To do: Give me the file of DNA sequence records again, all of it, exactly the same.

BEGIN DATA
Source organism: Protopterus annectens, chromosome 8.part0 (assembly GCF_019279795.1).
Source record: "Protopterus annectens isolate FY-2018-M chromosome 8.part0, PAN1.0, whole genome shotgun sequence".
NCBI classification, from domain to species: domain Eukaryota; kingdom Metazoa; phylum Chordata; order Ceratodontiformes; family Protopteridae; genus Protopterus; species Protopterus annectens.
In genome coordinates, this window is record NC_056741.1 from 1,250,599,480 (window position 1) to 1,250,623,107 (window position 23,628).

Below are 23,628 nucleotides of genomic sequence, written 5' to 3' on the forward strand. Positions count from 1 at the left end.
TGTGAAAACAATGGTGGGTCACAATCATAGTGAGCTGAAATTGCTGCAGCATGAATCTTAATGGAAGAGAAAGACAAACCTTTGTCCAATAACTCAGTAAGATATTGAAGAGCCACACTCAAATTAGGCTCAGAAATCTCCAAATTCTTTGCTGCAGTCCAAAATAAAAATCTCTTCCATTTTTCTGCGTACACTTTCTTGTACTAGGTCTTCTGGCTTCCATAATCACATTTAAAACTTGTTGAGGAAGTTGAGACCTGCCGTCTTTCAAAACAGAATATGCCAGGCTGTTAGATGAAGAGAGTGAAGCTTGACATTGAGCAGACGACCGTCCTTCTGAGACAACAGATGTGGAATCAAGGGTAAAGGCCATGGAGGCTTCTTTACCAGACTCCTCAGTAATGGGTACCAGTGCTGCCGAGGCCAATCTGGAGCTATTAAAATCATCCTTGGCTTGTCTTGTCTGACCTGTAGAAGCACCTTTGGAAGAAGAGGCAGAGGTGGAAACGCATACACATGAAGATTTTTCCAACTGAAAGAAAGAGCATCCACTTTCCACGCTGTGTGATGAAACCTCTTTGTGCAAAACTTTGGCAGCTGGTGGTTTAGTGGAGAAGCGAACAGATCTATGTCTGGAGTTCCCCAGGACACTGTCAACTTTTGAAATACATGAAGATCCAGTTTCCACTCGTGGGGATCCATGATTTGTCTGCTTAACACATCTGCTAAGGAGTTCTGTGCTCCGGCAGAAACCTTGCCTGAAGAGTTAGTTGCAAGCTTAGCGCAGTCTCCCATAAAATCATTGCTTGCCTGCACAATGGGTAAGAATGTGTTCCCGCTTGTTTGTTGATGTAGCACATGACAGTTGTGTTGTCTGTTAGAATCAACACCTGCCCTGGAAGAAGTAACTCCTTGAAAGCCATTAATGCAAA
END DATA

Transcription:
Source organism: Protopterus annectens, chromosome 8.part0 (assembly GCF_019279795.1).
Source record: "Protopterus annectens isolate FY-2018-M chromosome 8.part0, PAN1.0, whole genome shotgun sequence".
NCBI classification, from domain to species: domain Eukaryota; kingdom Metazoa; phylum Chordata; order Ceratodontiformes; family Protopteridae; genus Protopterus; species Protopterus annectens.
In genome coordinates, this window is record NC_056741.1 from 1,250,599,480 (window position 1) to 1,250,623,107 (window position 23,628).

Below are 23,628 nucleotides of genomic sequence, written 5' to 3' on the forward strand. Positions count from 1 at the left end.
TGTGAAAACAATGGTGGGTCACAATCATAGTGAGCTGAAATTGCTGCAGCATGAATCTTAATGGAAGAGAAAGACAAACCTTTGTCCAATAACTCAGTAAGATATTGAAGAGCCACACTCAAATTAGGCTCAGAAATCTCCAAATTCTTTGCTGCAGTCCAAAATAAAAATCTCTTCCATTTTTCTGCGTACACTTTCTTGTACTAGGTCTTCTGGCTTCCATAATCACATTTAAAACTTGTTGAGGAAGTTGAGACCTGCCGTCTTTCAAAACAGAATATGCCAGGCTGTTAGATGAAGAGAGTGAAGCTTGACATTGAGCAGACGACCGTCCTTCTGAGACAACAGATGTGGAATCAAGGGTAAAGGCCATGGAGGCTTCTTTACCAGACTCCTCAGTAATGGGTACCAGTGCTGCCGAGGCCAATCTGGAGCTATTAAAATCATCCTTGGCTTGTCTTGTCTGACCTGTAGAAGCACCTTTGGAAGAAGAGGCAGAGGTGGAAACGCATACACATGAAGATTTTTCCAACTGAAAGAAAGAGCATCCACTTTCCACGCTGTGTGATGAAACCTCTTTGTGCAAAACTTTGGCAGCTGGTGGTTTAGTGGAGAAGCGAACAGATCTATGTCTGGAGTTCCCCAGGACACTGTCAACTTTTGAAATACATGAAGATCCAGTTTCCACTCGTGGGGATCCATGATTTGTCTGCTTAACACATCTGCTAAGGAGTTCTGTGCTCCGGCAGAAACCTTGCCTGAAGAGTTAGTTGCAAGCTTAGCGCAGTCTCCCATAAAATCATTGCTTGCCTGCACAATGGGTAAGAATGTGTTCCCGCTTGTTTGTTGATGTAGCACATGACAGTTGTGTTGTCTGTTAGAATCAACACCTGCCCTGGAAGAAGTAACTCCTTGAAAGCCATTAATGCAAA